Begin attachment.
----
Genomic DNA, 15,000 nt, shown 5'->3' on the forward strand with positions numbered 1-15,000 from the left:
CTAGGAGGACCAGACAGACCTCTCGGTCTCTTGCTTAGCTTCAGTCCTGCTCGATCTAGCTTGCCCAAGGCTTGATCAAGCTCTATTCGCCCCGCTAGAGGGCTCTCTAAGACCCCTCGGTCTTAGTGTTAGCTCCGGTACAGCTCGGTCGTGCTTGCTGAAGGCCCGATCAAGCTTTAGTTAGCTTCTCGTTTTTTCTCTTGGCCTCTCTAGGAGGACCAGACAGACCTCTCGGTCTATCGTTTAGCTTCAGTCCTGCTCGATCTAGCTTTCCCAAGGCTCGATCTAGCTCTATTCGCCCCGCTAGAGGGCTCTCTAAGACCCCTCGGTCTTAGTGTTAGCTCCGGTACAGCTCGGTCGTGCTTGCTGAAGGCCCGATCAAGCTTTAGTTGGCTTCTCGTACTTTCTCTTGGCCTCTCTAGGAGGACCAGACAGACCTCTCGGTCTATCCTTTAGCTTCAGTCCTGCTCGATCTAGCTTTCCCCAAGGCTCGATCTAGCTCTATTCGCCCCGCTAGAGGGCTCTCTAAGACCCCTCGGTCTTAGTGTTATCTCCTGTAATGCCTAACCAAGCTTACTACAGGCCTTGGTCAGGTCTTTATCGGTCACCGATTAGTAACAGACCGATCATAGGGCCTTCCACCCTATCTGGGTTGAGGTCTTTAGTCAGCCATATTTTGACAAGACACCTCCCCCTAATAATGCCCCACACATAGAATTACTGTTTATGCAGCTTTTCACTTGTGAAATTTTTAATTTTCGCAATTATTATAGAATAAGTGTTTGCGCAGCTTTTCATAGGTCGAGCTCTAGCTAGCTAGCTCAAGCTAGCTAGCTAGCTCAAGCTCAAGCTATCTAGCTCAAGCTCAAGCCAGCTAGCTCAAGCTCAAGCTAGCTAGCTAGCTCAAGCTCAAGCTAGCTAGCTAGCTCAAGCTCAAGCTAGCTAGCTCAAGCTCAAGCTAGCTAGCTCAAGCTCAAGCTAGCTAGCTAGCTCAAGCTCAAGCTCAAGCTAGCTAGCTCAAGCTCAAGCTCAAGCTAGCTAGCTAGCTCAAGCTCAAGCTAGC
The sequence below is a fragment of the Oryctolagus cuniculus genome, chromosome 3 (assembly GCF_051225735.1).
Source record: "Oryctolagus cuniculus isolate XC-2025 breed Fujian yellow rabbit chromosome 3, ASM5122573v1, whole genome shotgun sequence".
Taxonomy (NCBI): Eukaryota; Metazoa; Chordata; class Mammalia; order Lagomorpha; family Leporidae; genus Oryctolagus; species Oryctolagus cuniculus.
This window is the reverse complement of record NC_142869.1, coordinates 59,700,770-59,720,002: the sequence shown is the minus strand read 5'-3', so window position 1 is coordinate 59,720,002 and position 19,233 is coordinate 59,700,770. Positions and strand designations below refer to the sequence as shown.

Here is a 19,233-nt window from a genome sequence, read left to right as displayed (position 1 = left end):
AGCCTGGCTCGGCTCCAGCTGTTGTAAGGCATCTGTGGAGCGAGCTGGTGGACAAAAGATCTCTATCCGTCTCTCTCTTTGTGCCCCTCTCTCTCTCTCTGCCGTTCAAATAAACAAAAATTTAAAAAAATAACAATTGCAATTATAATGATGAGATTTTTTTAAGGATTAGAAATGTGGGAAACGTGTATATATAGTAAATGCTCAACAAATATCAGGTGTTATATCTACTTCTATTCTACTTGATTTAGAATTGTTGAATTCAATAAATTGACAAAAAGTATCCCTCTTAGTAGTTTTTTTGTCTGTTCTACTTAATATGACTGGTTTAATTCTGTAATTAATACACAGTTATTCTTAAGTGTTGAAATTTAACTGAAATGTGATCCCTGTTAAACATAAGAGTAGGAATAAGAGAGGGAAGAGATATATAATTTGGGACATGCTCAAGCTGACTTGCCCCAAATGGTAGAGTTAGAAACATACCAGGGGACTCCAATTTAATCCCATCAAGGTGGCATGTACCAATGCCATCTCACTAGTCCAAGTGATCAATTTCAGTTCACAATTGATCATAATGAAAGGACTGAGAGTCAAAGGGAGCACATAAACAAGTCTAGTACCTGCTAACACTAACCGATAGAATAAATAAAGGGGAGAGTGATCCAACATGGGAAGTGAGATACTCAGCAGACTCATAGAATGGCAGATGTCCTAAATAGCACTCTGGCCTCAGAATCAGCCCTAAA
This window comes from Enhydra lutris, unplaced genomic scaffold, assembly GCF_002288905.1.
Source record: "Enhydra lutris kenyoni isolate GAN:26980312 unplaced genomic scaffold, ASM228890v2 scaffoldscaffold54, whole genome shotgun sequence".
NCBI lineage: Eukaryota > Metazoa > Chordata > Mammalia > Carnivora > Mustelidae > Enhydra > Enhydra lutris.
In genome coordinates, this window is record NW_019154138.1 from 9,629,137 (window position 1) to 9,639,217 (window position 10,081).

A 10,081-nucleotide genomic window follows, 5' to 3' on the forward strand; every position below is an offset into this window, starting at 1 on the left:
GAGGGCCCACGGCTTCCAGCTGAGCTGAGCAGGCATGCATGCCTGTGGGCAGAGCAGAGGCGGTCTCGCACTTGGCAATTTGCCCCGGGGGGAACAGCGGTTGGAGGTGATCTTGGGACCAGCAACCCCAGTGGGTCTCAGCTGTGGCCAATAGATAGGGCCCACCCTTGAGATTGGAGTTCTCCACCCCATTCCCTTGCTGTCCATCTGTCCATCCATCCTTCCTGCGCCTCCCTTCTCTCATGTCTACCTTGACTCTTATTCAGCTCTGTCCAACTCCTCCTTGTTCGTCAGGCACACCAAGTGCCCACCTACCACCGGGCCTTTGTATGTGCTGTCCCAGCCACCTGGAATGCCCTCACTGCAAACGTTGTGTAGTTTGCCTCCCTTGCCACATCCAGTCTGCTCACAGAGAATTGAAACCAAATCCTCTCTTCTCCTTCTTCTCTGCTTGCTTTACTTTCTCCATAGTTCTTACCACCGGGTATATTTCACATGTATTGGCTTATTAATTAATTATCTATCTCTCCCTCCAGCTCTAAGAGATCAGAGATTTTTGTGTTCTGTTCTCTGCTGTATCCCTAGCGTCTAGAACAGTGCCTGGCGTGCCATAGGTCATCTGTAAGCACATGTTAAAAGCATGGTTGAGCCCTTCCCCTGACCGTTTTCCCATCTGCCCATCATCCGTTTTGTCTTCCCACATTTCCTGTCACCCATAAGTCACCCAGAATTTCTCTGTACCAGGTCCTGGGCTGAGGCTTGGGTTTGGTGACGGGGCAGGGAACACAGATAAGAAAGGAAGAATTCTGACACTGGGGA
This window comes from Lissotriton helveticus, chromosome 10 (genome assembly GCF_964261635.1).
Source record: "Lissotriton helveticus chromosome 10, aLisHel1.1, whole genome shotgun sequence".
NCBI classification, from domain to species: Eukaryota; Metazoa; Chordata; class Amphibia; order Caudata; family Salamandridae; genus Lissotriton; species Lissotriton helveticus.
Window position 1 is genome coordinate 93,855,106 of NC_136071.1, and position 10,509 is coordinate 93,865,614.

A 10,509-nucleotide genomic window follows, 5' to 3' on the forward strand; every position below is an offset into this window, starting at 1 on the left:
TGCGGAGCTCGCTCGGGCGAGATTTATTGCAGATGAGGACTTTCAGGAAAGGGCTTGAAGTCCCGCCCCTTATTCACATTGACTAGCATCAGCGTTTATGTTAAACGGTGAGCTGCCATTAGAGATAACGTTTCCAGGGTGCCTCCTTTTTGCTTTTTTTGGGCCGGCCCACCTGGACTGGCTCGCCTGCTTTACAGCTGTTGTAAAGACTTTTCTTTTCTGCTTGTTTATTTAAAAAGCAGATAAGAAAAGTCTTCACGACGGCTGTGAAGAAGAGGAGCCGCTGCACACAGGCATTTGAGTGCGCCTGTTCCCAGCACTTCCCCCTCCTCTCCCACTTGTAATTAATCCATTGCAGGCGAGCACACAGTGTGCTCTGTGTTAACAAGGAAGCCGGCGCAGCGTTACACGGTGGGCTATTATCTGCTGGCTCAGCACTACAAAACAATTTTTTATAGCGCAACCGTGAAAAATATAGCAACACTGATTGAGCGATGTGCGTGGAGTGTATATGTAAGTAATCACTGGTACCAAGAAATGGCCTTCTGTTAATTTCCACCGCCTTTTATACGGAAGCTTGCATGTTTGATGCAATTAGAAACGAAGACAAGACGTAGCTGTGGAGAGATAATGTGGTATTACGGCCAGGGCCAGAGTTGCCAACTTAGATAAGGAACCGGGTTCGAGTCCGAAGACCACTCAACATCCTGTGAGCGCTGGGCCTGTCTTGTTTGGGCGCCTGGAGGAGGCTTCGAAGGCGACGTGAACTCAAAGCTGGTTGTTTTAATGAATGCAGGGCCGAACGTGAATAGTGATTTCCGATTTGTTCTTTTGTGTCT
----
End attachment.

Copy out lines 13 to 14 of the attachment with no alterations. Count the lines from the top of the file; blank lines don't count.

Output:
A 10,081-nucleotide genomic window follows, 5' to 3' on the forward strand; every position below is an offset into this window, starting at 1 on the left:
GAGGGCCCACGGCTTCCAGCTGAGCTGAGCAGGCATGCATGCCTGTGGGCAGAGCAGAGGCGGTCTCGCACTTGGCAATTTGCCCCGGGGGGAACAGCGGTTGGAGGTGATCTTGGGACCAGCAACCCCAGTGGGTCTCAGCTGTGGCCAATAGATAGGGCCCACCCTTGAGATTGGAGTTCTCCACCCCATTCCCTTGCTGTCCATCTGTCCATCCATCCTTCCTGCGCCTCCCTTCTCTCATGTCTACCTTGACTCTTATTCAGCTCTGTCCAACTCCTCCTTGTTCGTCAGGCACACCAAGTGCCCACCTACCACCGGGCCTTTGTATGTGCTGTCCCAGCCACCTGGAATGCCCTCACTGCAAACGTTGTGTAGTTTGCCTCCCTTGCCACATCCAGTCTGCTCACAGAGAATTGAAACCAAATCCTCTCTTCTCCTTCTTCTCTGCTTGCTTTACTTTCTCCATAGTTCTTACCACCGGGTATATTTCACATGTATTGGCTTATTAATTAATTATCTATCTCTCCCTCCAGCTCTAAGAGATCAGAGATTTTTGTGTTCTGTTCTCTGCTGTATCCCTAGCGTCTAGAACAGTGCCTGGCGTGCCATAGGTCATCTGTAAGCACATGTTAAAAGCATGGTTGAGCCCTTCCCCTGACCGTTTTCCCATCTGCCCATCATCCGTTTTGTCTTCCCACATTTCCTGTCACCCATAAGTCACCCAGAATTTCTCTGTACCAGGTCCTGGGCTGAGGCTTGGGTTTGGTGACGGGGCAGGGAACACAGATAAGAAAGGAAGAATTCTGACACTGGGGA